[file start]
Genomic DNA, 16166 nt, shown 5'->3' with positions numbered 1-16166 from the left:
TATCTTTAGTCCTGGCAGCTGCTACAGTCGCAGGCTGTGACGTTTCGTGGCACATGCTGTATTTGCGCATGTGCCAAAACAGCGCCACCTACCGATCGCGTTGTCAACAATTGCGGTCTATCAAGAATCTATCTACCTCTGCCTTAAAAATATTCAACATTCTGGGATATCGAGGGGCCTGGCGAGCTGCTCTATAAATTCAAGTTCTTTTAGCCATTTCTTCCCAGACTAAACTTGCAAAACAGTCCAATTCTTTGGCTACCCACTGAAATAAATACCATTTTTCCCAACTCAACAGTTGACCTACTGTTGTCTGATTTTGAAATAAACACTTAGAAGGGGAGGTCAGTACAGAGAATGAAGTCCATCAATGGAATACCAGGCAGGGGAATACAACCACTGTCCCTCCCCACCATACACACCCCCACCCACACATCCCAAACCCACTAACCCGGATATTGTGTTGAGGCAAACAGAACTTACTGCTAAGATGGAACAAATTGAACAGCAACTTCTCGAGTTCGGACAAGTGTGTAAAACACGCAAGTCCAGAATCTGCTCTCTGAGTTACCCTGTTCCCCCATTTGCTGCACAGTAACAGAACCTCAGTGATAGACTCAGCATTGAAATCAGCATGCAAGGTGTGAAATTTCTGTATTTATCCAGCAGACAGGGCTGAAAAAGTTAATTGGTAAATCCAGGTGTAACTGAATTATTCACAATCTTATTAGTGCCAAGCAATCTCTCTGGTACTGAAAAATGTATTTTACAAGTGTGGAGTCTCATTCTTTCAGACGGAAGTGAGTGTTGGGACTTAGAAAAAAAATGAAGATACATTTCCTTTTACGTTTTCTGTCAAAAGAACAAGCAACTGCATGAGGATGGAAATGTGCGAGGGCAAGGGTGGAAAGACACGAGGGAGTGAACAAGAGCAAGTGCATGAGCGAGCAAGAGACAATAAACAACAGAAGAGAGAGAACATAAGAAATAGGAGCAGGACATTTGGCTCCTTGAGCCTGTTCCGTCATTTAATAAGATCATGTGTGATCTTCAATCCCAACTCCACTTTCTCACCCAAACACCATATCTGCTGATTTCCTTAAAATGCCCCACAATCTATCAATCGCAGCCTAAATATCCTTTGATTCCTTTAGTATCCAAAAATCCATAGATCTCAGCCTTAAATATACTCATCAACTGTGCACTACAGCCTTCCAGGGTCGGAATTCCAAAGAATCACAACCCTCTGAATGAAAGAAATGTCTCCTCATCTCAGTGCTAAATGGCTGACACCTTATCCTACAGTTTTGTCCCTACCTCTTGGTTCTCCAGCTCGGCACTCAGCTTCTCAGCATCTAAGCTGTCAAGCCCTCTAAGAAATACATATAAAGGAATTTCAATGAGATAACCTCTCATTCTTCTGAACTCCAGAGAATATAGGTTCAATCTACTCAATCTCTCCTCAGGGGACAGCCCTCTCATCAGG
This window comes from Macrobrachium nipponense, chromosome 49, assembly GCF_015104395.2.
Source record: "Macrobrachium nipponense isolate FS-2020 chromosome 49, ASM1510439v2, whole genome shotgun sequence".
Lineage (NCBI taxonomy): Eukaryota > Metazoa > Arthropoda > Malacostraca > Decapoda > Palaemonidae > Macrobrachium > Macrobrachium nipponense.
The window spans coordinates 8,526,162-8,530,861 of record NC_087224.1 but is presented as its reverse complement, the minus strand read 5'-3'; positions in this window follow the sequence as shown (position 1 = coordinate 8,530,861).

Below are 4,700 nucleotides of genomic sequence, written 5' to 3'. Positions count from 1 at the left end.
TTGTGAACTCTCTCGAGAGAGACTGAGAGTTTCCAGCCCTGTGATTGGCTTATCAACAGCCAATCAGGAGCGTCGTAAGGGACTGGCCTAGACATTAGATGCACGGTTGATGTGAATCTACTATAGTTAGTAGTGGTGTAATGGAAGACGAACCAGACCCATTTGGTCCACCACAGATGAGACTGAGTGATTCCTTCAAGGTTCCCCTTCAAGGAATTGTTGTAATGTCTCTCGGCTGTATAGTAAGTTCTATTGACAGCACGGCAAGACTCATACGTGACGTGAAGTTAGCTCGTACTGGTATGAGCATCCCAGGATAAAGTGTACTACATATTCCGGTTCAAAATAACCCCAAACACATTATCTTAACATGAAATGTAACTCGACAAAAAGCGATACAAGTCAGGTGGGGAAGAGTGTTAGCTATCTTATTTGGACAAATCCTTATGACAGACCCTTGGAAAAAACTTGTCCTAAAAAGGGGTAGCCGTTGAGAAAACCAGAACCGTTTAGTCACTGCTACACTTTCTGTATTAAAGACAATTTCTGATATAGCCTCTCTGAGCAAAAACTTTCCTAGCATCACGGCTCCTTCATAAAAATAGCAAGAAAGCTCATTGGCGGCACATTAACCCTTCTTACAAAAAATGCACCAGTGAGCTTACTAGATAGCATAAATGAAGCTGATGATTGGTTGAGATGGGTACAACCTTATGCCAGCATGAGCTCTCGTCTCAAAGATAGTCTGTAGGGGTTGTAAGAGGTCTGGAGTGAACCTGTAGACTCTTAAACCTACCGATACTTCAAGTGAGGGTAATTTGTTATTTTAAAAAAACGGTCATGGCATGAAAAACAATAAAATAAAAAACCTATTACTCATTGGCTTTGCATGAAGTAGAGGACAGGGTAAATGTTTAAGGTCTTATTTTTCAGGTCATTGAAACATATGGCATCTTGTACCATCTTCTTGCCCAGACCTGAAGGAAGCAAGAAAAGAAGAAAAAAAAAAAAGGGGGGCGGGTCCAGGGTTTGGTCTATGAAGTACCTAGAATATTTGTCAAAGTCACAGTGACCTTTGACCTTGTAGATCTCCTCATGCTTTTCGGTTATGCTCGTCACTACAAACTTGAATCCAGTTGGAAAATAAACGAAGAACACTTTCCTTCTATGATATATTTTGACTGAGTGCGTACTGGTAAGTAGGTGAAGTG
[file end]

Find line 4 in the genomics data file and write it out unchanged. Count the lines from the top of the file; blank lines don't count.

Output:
Source record: "Macrobrachium nipponense isolate FS-2020 chromosome 49, ASM1510439v2, whole genome shotgun sequence".